The Matthew Shepard and James Byrd, Jr., Hate Crimes Prevention Act of 2009 was created as a way to assist state, local, and tribal jurisdictions more effectively investigate and prosecute hate crimes. William Hatch, a man from New Mexico, was one of the first people charged under the federal statute after participating in a hate crime. This week the Supreme Court has refused to review the hate crime conviction of Hatch.
The different defenses that are available for a criminal defendant vary with each case and the facts surrounding that case. One defense that is available for some defendants is that the defendant is not competent to stand trial. However, the Oregon Supreme Court ruled Thursday that this may not be a valid defense anymore.
A conviction for drug distribution under the federal Controlled Substances Act can carry a mandatory minimum sentence of 10 years in prison. "If death or serious bodily injury results from the use of such substance," however, the mandatory minimum sentence doubles to 20 years.
The U.S. Supreme Court has just agreed to hear two cases about whether law enforcement should be allowed, without a warrant, to seize and go through the cellphones of anyone they arrest. In one case, the cellphone was an old-fashioned type with minimal functionality beyond talking, texting and taking photos. The other case involved a smartphone -- the kind that's essentially a mini-computer containing virtually every detail of the user's life. Law enforcement was easily able to pull crucial evidence from each type of phone, so should the distinction matter?
In 2007, a grand jury indicted a husband-and-wife pair of medical equipment sales representatives for federal offenses including conspiracy, fraud and money laundering. Apparently, when hospitals bought new medical equipment, many were only too happy to let the sales reps take the used equipment away. Since their employers didn't want it, the reps resold the equipment on the "gray market" in Florida.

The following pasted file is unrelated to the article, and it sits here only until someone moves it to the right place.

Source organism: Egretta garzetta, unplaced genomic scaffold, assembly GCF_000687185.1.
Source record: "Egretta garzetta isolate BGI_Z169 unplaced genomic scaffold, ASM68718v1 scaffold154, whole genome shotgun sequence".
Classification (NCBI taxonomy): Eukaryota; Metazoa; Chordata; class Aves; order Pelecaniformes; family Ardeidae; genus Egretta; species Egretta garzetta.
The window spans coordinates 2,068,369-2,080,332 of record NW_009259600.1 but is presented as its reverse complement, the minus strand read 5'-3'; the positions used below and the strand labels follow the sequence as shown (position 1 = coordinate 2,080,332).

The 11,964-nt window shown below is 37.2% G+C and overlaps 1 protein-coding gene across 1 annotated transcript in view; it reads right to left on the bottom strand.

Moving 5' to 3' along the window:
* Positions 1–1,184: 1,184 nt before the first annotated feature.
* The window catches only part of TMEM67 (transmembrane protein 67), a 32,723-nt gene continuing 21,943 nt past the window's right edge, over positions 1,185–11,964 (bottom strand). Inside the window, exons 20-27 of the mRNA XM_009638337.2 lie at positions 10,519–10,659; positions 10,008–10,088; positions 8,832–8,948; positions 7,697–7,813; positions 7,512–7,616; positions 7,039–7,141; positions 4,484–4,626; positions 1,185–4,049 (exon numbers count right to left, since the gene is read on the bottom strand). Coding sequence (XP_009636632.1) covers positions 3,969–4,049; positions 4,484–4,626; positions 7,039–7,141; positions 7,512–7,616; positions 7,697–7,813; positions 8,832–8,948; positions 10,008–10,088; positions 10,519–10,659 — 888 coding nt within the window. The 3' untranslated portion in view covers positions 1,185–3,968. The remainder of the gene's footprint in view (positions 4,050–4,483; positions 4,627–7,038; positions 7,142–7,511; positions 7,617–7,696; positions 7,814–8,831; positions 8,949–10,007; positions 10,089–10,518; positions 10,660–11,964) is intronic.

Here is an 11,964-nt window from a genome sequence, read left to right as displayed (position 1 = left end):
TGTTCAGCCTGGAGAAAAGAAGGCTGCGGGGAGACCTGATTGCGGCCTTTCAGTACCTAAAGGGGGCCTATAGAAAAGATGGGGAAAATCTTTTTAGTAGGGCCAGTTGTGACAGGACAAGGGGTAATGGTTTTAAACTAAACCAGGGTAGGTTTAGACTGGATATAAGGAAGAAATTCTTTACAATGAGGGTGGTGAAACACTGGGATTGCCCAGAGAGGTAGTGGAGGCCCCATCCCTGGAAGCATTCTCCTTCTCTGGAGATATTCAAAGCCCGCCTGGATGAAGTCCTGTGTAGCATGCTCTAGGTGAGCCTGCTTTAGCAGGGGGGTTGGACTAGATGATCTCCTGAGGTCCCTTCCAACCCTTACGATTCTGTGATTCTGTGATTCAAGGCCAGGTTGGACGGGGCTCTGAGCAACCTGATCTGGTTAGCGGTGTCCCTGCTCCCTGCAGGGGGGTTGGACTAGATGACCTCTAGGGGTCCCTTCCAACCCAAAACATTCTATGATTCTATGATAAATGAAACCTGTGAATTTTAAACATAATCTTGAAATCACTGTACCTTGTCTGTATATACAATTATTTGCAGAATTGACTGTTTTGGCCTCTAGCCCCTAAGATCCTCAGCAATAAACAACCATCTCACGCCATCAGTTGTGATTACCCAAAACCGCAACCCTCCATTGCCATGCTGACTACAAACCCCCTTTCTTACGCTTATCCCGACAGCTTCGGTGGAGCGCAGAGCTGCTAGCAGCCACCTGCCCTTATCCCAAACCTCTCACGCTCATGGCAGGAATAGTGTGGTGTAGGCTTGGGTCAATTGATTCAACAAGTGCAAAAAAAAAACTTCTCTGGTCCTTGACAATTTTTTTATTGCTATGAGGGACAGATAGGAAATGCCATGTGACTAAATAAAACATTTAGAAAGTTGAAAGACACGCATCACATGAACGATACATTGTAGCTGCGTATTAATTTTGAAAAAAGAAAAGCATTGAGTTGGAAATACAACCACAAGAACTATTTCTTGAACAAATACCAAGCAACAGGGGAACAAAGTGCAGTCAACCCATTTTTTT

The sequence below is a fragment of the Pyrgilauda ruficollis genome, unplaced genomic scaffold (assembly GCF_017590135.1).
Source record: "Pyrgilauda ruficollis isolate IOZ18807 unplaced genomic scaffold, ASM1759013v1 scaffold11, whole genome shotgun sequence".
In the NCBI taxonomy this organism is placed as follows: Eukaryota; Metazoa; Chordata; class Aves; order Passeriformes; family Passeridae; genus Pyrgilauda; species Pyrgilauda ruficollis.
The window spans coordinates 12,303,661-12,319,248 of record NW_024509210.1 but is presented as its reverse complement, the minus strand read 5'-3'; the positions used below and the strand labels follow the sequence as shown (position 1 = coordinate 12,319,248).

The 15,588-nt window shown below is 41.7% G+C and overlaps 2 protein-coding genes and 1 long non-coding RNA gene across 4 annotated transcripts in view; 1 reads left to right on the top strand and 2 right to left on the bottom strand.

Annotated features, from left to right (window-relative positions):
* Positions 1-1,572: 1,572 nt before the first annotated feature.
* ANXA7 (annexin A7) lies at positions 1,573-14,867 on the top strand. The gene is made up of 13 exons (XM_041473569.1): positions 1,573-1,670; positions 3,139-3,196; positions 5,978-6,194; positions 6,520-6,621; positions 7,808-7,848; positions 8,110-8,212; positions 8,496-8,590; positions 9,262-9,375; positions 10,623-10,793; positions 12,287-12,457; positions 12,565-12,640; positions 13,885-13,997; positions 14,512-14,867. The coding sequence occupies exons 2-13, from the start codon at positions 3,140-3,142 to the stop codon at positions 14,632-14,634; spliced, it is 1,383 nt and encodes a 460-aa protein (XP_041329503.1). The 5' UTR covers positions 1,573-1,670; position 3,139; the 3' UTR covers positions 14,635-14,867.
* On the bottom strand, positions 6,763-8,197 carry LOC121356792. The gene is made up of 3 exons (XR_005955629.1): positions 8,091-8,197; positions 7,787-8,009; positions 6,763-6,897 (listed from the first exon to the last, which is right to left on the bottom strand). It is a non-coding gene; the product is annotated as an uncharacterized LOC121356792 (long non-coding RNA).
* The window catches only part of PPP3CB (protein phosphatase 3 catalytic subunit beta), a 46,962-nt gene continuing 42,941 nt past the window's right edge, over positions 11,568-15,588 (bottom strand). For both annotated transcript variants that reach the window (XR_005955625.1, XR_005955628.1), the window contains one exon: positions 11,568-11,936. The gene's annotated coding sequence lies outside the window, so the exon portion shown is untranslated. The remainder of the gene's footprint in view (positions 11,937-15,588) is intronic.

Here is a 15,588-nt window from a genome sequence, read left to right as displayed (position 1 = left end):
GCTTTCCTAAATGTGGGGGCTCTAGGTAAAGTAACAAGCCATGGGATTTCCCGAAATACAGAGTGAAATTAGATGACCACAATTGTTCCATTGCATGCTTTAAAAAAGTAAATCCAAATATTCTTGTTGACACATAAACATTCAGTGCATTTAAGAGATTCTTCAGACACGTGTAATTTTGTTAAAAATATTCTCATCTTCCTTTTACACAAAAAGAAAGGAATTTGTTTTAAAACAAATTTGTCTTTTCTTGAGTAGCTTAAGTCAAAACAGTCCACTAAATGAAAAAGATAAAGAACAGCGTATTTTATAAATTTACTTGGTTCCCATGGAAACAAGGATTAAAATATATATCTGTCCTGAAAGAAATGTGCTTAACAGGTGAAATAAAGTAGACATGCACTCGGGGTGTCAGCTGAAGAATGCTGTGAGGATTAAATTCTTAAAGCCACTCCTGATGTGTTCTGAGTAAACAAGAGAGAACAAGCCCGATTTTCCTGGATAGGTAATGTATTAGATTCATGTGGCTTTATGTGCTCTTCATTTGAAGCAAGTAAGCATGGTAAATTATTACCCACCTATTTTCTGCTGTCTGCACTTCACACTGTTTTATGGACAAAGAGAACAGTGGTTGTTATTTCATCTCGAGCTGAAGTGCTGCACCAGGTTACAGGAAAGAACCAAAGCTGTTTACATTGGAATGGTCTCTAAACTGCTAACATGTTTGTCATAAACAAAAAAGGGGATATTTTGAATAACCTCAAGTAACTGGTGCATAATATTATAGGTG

In Missouri v. McNeely, 133 S. Ct. 1552 (2013), the United States Supreme Court held that in DUI investigations, the natural dissipation of alcohol in the bloodstream does not constitute an exigency in every case sufficient to justify conducting a blood test without a warrant.
Alleyne v. U.S., No. 11-9335 (U.S. Sup. Ct. June 17, 2013) (Justice Thomas)
The justices of the Supreme Court heard arguments Wednesday in two Florida cases concerning drug-sniffing dogs. The court's rulings could affect how the use of these dogs affects people's Fourth Amendment protections against unreasonable search and seizure.
The Supreme Court of the United States granted certiorari last week in Alleyne v. United States, No. 11-9335. The federal question of importance is whether under the Sixth Amendment to the United States Constitution, a jury, not a judge, must find that the defendant brandished a firearm in order to trigger the seven (7) year mandatory minimum under 18 USC 924(c). Essentially, what the High Court will decide is whether the precedent set forth in Harris v. United States, 536 U.S. 545 (2002) should be overturned. In the instant case, the federal indictment alleged that defendant Alleyne "did knowingly use, carry, brandish, and possess a firearm during and in relation to and in furtherance of" a robbery. The jury was given a special verdict form and he was acquitted of brandishing. This is a gigantic step forward for federal defendants. We will keep you posted as to oral arguments and ultimately the decision.
The test provided by the plurality decision is that "there must be a direct causal link between the restriction imposed and the injury to be prevented."